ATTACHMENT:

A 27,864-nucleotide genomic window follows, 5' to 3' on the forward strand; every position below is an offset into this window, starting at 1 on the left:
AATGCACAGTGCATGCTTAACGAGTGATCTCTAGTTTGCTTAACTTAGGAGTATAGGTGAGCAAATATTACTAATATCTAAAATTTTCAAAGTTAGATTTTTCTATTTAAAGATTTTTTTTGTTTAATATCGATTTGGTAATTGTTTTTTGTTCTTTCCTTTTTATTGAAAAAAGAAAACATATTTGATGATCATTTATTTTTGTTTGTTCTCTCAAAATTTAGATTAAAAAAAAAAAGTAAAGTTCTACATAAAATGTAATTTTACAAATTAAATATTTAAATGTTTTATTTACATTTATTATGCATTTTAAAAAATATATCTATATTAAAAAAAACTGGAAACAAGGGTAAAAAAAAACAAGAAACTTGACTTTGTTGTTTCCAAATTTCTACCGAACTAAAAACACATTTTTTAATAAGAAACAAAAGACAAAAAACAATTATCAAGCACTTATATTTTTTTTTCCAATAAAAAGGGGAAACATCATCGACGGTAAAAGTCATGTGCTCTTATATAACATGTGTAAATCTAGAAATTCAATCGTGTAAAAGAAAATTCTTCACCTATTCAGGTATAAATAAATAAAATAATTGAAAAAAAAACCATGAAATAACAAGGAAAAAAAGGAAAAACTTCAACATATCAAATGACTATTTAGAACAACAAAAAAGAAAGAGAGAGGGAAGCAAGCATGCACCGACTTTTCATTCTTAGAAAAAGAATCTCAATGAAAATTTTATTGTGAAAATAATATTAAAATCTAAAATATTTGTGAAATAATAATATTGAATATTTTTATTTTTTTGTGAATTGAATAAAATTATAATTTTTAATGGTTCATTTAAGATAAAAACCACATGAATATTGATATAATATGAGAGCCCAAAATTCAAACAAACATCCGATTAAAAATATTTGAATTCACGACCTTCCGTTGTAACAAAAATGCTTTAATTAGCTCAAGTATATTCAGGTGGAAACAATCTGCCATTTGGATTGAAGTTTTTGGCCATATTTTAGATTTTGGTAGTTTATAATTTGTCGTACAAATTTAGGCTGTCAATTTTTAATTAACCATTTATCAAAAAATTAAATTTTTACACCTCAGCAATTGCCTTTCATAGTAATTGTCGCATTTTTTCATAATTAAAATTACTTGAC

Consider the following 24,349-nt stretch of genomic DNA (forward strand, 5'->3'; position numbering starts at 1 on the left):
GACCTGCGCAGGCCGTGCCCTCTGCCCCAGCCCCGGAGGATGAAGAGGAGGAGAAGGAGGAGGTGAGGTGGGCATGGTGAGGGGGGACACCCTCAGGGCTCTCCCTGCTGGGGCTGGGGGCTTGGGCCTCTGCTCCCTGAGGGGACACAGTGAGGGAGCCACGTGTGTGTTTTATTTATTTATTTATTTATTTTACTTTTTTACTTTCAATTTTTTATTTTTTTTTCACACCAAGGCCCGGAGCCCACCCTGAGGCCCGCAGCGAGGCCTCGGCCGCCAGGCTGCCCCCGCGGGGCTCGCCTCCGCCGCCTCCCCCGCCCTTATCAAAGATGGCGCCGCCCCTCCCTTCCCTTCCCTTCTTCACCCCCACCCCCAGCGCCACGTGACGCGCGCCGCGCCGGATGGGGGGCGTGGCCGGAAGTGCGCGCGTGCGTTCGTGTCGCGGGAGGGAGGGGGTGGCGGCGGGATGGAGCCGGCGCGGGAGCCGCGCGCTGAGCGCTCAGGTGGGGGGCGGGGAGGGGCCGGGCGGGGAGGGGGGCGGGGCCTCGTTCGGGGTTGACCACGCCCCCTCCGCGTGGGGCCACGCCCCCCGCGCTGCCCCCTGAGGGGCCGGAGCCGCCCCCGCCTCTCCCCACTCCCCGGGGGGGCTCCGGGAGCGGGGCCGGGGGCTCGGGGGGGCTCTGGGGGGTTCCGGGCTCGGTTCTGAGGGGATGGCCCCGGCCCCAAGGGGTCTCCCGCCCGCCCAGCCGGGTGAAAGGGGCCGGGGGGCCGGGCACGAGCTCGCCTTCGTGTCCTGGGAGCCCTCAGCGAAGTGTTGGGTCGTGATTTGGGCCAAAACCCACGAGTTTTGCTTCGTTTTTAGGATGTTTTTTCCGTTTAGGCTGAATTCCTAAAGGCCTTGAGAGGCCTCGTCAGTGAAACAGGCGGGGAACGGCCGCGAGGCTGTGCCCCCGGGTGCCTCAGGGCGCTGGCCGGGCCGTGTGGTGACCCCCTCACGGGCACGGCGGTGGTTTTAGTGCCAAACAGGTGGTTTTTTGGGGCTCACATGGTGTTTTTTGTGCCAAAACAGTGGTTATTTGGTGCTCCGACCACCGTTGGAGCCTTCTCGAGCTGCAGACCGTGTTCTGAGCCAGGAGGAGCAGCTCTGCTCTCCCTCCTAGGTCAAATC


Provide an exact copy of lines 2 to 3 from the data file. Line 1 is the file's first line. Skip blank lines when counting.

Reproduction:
AATGCACAGTGCATGCTTAACGAGTGATCTCTAGTTTGCTTAACTTAGGAGTATAGGTGAGCAAATATTACTAATATCTAAAATTTTCAAAGTTAGATTTTTCTATTTAAAGATTTTTTTTGTTTAATATCGATTTGGTAATTGTTTTTTGTTCTTTCCTTTTTATTGAAAAAAGAAAACATATTTGATGATCATTTATTTTTGTTTGTTCTCTCAAAATTTAGATTAAAAAAAAAAAGTAAAGTTCTACATAAAATGTAATTTTACAAATTAAATATTTAAATGTTTTATTTACATTTATTATGCATTTTAAAAAATATATCTATATTAAAAAAAACTGGAAACAAGGGTAAAAAAAAACAAGAAACTTGACTTTGTTGTTTCCAAATTTCTACCGAACTAAAAACACATTTTTTAATAAGAAACAAAAGACAAAAAACAATTATCAAGCACTTATATTTTTTTTTCCAATAAAAAGGGGAAACATCATCGACGGTAAAAGTCATGTGCTCTTATATAACATGTGTAAATCTAGAAATTCAATCGTGTAAAAGAAAATTCTTCACCTATTCAGGTATAAATAAATAAAATAATTGAAAAAAAAACCATGAAATAACAAGGAAAAAAAGGAAAAACTTCAACATATCAAATGACTATTTAGAACAACAAAAAAGAAAGAGAGAGGGAAGCAAGCATGCACCGACTTTTCATTCTTAGAAAAAGAATCTCAATGAAAATTTTATTGTGAAAATAATATTAAAATCTAAAATATTTGTGAAATAATAATATTGAATATTTTTATTTTTTTGTGAATTGAATAAAATTATAATTTTTAATGGTTCATTTAAGATAAAAACCACATGAATATTGATATAATATGAGAGCCCAAAATTCAAACAAACATCCGATTAAAAATATTTGAATTCACGACCTTCCGTTGTAACAAAAATGCTTTAATTAGCTCAAGTATATTCAGGTGGAAACAATCTGCCATTTGGATTGAAGTTTTTGGCCATATTTTAGATTTTGGTAGTTTATAATTTGTCGTACAAATTTAGGCTGTCAATTTTTAATTAACCATTTATCAAAAAATTAAATTTTTACACCTCAGCAATTGCCTTTCATAGTAATTGTCGCATTTTTTCATAATTAAAATTACTTGAC

Consider the following 24,349-nt stretch of genomic DNA (forward strand, 5'->3'; position numbering starts at 1 on the left):